The creation of superPACs, and the Supreme Court’s willingness to allow them is proof that the justices care not to uphold this primary founding principle. They are now themselves creatures of political factions and their decisions often reflect the faction that got them appointed. They do not often stand out as independent protectors of good governance or the principles that lie behind the Constitutional framework. Although, admittedly, those in the minority often cite constitutional principles against the ruling of the majority of the justices.
The slippery slope towards control by faction began immediately after the Founding. When he retired as the United States’ First President, George Washington warned that people would try to form into groups to use the engines of government for their own ends, destroying the system in the process:
All obstructions to the execution of the laws, all combinations and associations, under whatever plausible character, with the real design to direct, control, counteract, or awe the regular deliberation and action of the constituted authorities, are destructive of this fundamental principle, and of fatal tendency. They serve to organize faction, to give it an artificial and extraordinary force; to put, in the place of the delegated will of the nation the will of a party, often a small but artful and enterprising minority of the community; and, according to the alternate triumphs of different parties, to make the public administration the mirror of the ill-concerted and incongruous projects of faction, rather than the organ of consistent and wholesome plans digested by common counsels and modified by mutual interests.
However combinations or associations of the above description may now and then answer popular ends, they are likely, in the course of time and things, to become potent engines, by which cunning, ambitious, and unprincipled men will be enabled to subvert the power of the people and to usurp for themselves the reins of government, destroying afterwards the very engines which have lifted them to unjust dominion.—George Washington, Farewell Address
Washington’s entire address, which describes many other sources of corruption of good government, used to be require reading in public school civics classes–and for good reason.
Originally, Jefferson was optimistic about the durability of the system they created if it remained agrarian, for Aristotle had noted that farmers were busy growing their own crops and not scheming in way to get something from other citizens.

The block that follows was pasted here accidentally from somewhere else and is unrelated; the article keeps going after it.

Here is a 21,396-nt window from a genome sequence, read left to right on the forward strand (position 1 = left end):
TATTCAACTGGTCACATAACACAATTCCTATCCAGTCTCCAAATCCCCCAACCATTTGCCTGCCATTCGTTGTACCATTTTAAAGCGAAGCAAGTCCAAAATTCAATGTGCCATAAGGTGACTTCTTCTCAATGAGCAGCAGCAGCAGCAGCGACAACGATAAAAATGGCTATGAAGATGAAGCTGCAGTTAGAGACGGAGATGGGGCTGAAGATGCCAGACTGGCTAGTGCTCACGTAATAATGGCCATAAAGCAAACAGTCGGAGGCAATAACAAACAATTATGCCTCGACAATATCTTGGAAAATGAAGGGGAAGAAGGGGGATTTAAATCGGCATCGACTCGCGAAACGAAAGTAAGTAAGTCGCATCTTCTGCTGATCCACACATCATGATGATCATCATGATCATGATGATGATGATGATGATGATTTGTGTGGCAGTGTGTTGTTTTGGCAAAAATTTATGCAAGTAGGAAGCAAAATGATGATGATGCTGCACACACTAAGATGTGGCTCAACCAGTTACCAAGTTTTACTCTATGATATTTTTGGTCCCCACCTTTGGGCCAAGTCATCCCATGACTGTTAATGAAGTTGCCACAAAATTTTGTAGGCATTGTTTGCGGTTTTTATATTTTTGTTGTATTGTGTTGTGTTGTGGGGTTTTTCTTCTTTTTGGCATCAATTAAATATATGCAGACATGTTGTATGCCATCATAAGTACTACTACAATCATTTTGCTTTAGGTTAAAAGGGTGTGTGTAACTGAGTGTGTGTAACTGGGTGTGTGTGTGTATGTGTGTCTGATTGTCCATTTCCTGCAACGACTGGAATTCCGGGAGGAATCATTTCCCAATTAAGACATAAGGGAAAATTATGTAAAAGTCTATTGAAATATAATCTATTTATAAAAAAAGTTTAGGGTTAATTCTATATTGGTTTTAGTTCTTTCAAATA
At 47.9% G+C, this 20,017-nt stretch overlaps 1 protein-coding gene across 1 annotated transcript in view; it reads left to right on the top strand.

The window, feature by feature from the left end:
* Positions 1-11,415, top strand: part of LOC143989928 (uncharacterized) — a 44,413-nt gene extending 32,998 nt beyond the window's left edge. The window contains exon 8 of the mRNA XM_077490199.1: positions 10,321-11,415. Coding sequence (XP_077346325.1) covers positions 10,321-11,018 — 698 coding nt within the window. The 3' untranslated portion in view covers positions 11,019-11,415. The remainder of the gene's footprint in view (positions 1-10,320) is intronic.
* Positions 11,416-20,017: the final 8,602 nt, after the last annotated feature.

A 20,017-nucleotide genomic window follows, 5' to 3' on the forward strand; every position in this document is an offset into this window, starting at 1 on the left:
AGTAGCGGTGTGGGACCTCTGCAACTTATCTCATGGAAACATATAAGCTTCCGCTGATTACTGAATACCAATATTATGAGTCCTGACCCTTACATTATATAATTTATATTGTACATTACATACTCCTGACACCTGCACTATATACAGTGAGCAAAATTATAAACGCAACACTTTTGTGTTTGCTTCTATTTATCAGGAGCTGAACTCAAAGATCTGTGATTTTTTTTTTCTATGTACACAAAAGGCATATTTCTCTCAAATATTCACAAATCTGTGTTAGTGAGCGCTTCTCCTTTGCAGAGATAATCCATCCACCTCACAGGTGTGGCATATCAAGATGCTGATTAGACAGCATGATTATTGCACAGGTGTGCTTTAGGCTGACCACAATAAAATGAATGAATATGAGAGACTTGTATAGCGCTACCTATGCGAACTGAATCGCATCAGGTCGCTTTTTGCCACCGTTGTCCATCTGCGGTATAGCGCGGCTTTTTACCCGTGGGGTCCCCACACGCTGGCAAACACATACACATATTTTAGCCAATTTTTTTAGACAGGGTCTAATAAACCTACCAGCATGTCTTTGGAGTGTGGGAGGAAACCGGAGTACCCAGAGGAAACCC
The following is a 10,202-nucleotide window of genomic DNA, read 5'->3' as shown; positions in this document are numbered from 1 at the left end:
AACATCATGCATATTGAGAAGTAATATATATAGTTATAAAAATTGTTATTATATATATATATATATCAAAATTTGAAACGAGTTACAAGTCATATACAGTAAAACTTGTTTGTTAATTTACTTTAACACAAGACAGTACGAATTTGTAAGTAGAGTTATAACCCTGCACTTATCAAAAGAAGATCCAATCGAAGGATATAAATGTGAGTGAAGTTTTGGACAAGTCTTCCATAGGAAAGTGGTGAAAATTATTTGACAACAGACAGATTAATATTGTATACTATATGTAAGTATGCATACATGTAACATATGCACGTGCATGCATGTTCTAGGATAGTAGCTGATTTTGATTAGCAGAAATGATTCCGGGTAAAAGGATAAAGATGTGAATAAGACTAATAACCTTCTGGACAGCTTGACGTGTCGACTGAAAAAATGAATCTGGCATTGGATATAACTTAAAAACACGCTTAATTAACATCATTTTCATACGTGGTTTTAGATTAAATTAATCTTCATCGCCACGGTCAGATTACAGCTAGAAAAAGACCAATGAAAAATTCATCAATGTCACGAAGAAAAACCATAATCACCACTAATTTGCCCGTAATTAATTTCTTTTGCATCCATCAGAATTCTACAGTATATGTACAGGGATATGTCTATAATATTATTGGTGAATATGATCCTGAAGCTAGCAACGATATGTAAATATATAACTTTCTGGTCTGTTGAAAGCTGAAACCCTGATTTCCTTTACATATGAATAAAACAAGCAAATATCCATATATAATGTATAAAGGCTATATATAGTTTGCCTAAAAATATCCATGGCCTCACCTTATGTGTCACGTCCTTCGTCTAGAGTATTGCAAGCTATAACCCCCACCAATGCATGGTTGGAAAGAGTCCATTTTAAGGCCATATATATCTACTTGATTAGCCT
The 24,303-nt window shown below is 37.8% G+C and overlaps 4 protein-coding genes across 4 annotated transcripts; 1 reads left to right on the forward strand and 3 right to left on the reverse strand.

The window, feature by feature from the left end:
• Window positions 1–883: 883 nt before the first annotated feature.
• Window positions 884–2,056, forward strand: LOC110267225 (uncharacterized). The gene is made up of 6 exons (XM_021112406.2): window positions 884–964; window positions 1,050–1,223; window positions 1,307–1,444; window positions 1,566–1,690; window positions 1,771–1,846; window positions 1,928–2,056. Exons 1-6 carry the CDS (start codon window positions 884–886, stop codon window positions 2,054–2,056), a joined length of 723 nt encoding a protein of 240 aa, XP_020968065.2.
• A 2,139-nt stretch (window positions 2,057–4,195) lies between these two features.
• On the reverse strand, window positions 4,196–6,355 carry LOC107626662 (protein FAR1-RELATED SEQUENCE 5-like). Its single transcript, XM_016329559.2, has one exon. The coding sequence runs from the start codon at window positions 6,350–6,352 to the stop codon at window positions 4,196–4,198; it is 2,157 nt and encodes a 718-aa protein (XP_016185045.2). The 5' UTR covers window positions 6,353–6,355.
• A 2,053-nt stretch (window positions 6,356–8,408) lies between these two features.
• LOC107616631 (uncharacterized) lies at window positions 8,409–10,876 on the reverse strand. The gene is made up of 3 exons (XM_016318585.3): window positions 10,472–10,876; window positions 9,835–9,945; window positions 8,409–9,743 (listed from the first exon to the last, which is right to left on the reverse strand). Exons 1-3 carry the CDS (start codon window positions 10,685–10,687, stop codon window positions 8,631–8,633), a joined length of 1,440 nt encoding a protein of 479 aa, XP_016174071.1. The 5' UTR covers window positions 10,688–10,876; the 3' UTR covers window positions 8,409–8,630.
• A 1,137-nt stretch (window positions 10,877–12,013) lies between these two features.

I think our governments will remain virtuous for many centuries as long as they are chiefly agricultural; and this will be as long as there shall be vacant lands in any part of America. When they get piled upon one another in large cities as in Europe, they will become corrupt as in Europe.—Thomas Jefferson to James Madison, 1787. Papers 12:442
However, towards the end of his life, Thomas Jefferson, who had served as the third President of the United States, wrote to others with pessimism about the experiment they had created. Too many people were already using it for their own selfish ends. The system probably lasted longer than he envisioned, but we can trace through history the implementation of laws, policies, and Supreme Court decisions that eroded and undermined that system like viruses sapping the memory and power of a computer.
Reclaiming Sound Principles of Governance
Life, Liberty, and the Pursuit of Happiness, Version 4.0, suggests many reforms of Congress that could eliminate the viruses that have crept into the method of passing laws.
We must be passionate to rid our political institutions of all conflicts of interest, which now seem the norm for most regulatory and administrative agencies–from the Department of Justice to the Security Exchange Commission, the Food and Drug Administration and the Federal Aviation Administration.Conflicts of interest exist when anyone who passes a law can benefit from it or has the ability to enforce it.
We must also be passionate to end the control of government by factions, whether they be political parties, labor unions, military hardware suppliers, or other corporations seeking favors or protections. None of these groups have the happiness of the people in their best interest, rather they all seek to use government to obtain something from the people.
“The Affordable Health Care Act” is simply the latest instance of a government run amok, releasing political viruses openly rather than as Trojan horses. From a several-thousand page bill that was designed by special insurance and bureaucratic interests, to its promotion by politicians seeking votes for the next term, to the acceptance of its Constitutional overreach by the justices of the Supreme Court, it serves as an example of a political system infested with, and openly accepting, special interest political viruses.
How can the Supreme Court be Rescued?